Back in December, the New York Times ran a story about Goldman and some collateralized debt obligations they underwrote. Turns out the CDOs, which were constructed by pooling together other bonds, performed badly. Really, really badly. The thrust of the Times piece was that Goldman routinely created CDOs with the worst mortgage bonds it could find, and then bet against them. Goldman and a few hedge funds pocketed billions when the CDOs failed, while Goldman’s clients who bought the CDOs endured huge losses. Goldman, of course, has denied all of this.
Few think Blankfein & Co. are innocent, but a report that is getting a lot of attention lately because of Michael Lewis’ new book The Big Short offers some fodder for Goldman’s side of the story. Here’s why:
Lewis’ book is all about the people who saw the housing bubble and the financial crisis long before most of Wall Street realized that their profit machine was about to blow. You can read Barbara Kiviat’s review here. In the acknowledgments of the book, Lewis praises a report written by Anna Katherine Barnett-Hart as the best piece of research written on CDOs, ever. By now you may have seen the WSJ story about her. Turns out she is not some high-paid hedge fund analyst, but at the time of writting the report a college senior just trying to earn her degree. Her thesis looks at why so many CDOs performed worse than expected.
One thing Barnett-Hart examines is how the CDOs of different investment banks performed. Turns out Goldman wasn’t the worst CDO underwriter after all. Quite the opposite. Barnett-Hart looked at CDO deals underwritten by investment banks from 2002 to 2007, and found that out of about 700, Goldman’s CDOs performed better than every other major underwriter of the investment product on the street. Through the end of 2008, just 10% of the bonds that Goldman packed into its CDOs had gone bad. J.P. Morgan’s rate of default was about four times that, making it the worst US investment bank in the CDO game. But plenty of others had similarly bad numbers. Merrill and Bear came in at a default rate of about 35%, and Citigroup posted a similarly depressing 30%. Barnett-Hart goes on to praise Goldman’s CDO underwriting prowess. Here’s what she says:
Based on the rankings in A.1, we can say that the CDOs of Goldman Sachs consistently outperformed, and are associated with a decrease of 6% in Default after controlling for CDO asset and liability characteristics. Among the consistent underperformers are Morgan Stanley, Merrill Lynch, Deutsche Bank, and JP Morgan – JP Morgan’s CDOs are associated with a staggering 18% increase in Default on average, after controlling for CDO asset and liability characteristics.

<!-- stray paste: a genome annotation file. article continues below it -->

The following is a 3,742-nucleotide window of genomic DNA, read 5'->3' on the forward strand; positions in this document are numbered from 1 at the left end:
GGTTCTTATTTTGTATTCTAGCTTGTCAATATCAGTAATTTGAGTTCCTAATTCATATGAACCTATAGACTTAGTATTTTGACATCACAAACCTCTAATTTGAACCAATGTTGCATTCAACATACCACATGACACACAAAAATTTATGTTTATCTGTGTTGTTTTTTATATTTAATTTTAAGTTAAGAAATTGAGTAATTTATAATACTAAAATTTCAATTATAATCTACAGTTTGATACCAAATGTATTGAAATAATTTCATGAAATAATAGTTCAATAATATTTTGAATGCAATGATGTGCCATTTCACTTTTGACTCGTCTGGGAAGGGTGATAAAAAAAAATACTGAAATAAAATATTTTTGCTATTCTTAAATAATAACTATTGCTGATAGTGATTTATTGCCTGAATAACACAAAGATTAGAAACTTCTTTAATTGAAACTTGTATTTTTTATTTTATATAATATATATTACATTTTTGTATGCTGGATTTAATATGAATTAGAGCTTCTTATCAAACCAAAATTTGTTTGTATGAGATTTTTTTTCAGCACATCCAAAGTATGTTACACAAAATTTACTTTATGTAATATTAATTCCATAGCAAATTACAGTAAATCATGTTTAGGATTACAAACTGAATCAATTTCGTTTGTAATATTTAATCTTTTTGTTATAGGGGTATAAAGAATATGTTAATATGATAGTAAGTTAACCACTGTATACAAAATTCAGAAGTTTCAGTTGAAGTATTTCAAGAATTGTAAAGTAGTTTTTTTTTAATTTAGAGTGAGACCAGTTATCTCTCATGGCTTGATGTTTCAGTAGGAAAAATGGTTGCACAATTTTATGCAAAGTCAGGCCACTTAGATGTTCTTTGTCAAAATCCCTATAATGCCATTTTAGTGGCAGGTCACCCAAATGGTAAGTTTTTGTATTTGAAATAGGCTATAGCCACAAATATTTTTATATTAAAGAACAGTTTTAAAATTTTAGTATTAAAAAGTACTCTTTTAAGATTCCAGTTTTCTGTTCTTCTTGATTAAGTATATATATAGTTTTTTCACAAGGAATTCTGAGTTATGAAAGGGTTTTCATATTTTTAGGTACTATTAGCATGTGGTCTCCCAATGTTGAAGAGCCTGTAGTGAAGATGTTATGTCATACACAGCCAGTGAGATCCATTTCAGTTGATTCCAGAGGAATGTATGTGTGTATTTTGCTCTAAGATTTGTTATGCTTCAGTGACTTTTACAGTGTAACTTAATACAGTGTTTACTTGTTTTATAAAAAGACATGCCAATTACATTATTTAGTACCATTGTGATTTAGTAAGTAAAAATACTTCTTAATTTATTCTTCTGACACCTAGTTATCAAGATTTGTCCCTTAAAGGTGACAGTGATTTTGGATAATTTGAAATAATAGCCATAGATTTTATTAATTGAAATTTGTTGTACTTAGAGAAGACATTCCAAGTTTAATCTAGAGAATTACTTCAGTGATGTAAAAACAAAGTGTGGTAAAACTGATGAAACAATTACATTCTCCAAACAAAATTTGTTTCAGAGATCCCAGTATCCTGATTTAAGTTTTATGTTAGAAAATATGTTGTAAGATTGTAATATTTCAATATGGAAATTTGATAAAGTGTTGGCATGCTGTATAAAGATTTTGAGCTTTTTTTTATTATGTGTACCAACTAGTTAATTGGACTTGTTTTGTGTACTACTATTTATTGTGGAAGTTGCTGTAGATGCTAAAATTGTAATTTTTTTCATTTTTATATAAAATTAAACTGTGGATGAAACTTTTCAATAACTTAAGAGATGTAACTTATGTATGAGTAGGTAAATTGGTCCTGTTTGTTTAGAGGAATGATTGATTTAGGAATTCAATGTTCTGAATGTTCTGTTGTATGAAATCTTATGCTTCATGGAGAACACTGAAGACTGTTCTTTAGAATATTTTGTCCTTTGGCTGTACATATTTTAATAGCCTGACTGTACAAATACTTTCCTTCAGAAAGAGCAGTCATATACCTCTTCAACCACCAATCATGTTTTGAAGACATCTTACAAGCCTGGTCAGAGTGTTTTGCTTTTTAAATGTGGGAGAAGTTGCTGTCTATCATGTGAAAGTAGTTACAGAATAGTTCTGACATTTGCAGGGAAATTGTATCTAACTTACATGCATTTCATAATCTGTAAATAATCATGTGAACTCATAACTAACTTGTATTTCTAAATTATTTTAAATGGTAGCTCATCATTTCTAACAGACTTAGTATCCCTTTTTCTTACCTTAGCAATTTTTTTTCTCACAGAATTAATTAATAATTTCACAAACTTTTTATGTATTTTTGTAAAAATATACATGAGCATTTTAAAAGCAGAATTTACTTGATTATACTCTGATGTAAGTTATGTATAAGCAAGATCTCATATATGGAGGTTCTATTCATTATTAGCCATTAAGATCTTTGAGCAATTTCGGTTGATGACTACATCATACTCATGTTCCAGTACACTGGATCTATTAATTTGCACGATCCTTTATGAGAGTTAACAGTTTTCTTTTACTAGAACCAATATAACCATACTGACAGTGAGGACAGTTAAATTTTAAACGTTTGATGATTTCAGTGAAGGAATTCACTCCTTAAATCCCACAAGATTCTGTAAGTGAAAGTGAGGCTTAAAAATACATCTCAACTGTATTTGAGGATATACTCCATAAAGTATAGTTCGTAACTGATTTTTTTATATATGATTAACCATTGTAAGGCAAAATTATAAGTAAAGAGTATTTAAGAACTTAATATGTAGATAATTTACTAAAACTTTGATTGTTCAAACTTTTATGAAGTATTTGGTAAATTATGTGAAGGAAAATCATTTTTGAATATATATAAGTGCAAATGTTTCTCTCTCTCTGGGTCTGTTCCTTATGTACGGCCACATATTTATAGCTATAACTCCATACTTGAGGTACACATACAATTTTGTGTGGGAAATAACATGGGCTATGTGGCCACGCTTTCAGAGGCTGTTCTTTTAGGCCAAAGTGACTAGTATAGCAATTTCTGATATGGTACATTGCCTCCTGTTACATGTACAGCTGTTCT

If Goldman was trying to create the worst performing CDOs, they clearly failed.
I ran all this by Goldman critic Janet Tavakoli and her response was that the overall performance of Goldman’s CDOs hides the truth of what they were doing. Goldman was good at structuring CDOs, and to be able to short the market they didn’t need dozens of deals to go bad. They just needed one or two well place bombs, hidden among the rest of their very good deals. Once you had those clunkers in place, you could buy as much credit default swap insurance on any single deal as you wanted. And the insurers like AIG would probably give you a good rate, knowing that 95% of your CDOs were performing above average. They didn’t know you set up a few to fail.
The problem with Tavakoli’s scenario is that AIG and others would sure be soon to catch on. If Goldman asked for CDS contracts on only one or two particular deals, deals they had set up, even AIG would have eventually asked what the heck did Goldman knew that they weren’t telling. And we know from the Madden Lane facilities that Goldman was indeed buying insurance on a number of CDOs and bond deals, not just one or two.
Another more plausible explaination of the low default rate by Goldman is that they weren’t alone. J.P. Morgan has a large CDS business, so it is entirely possible that banks was doing the same thing. But that doesn’t explain Bear, Citi and Merrill’s poor underwriting record. There is no evidence those banks were looking to do anything but go long mortgage bonds and the resulting CDOs.
Does this mean we have to rethink the whole Vampire Squid thing? Perhaps. But a few caveats before I go. The analysis goes up to 2008. It is possible that these numbers changed dramatically last year, and that Goldman’s deals are now fairing much worse than the other investment banks, though I am not sure why that would be. Second (and this one I really don’t buy as a reason to not believe the report, but putting it out there because I know some Goldman conspiracy theorists will find it anyway) Anna Katherine Barnett-Hart just recently landed a job with, you know who, the Vampire Squid itself. She will be starting there shortly. But Barnett-Hart finished the her thesis nearly a year before she got an offer from Goldman. In fact, the bank she was planning on heading to at the time and work briefly for was Morgan Stanley, and that bank doesn’t seem to get any special treatment in the report. Lastly, I haven’t been able to get in touch with Barnett-Hart to verify that I am reading her charts correctly. Ann Rutledge at R&R Consulting believes the chart on defaults has to do with the underwriters of the collateral, not the underwriters of the CDOs. That would make a big difference. But I am 99% sure I am right and Rutledge, despite being very smart and thanked specifically in the Barnett-Hart’s thesis, is wrong. So take a look yourself and decide who you side with, so we can all finally solve once and for all if Goldman is actually the root of all evil, get on with our lives and enjoy a little spring weather.